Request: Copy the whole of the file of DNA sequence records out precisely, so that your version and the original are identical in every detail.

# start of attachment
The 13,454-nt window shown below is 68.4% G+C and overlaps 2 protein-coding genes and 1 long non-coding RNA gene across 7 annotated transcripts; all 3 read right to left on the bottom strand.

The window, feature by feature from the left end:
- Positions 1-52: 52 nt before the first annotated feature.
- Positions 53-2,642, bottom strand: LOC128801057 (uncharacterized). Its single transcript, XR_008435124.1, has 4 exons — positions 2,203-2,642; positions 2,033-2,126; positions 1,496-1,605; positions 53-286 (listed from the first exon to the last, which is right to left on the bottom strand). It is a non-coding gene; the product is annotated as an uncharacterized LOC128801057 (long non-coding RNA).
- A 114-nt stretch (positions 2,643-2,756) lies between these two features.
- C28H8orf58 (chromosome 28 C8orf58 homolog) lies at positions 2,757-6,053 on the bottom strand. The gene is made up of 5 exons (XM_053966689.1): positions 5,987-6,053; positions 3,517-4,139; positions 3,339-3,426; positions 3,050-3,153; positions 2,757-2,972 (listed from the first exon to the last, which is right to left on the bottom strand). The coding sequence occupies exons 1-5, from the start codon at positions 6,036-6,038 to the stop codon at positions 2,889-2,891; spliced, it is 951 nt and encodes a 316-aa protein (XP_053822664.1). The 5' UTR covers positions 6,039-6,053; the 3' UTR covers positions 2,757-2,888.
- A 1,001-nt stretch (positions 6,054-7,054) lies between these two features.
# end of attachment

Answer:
The 13,454-nt window shown below is 68.4% G+C and overlaps 2 protein-coding genes and 1 long non-coding RNA gene across 7 annotated transcripts; all 3 read right to left on the bottom strand.

The window, feature by feature from the left end:
- Positions 1-52: 52 nt before the first annotated feature.
- Positions 53-2,642, bottom strand: LOC128801057 (uncharacterized). Its single transcript, XR_008435124.1, has 4 exons — positions 2,203-2,642; positions 2,033-2,126; positions 1,496-1,605; positions 53-286 (listed from the first exon to the last, which is right to left on the bottom strand). It is a non-coding gene; the product is annotated as an uncharacterized LOC128801057 (long non-coding RNA).
- A 114-nt stretch (positions 2,643-2,756) lies between these two features.
- C28H8orf58 (chromosome 28 C8orf58 homolog) lies at positions 2,757-6,053 on the bottom strand. The gene is made up of 5 exons (XM_053966689.1): positions 5,987-6,053; positions 3,517-4,139; positions 3,339-3,426; positions 3,050-3,153; positions 2,757-2,972 (listed from the first exon to the last, which is right to left on the bottom strand). The coding sequence occupies exons 1-5, from the start codon at positions 6,036-6,038 to the stop codon at positions 2,889-2,891; spliced, it is 951 nt and encodes a 316-aa protein (XP_053822664.1). The 5' UTR covers positions 6,039-6,053; the 3' UTR covers positions 2,757-2,888.
- A 1,001-nt stretch (positions 6,054-7,054) lies between these two features.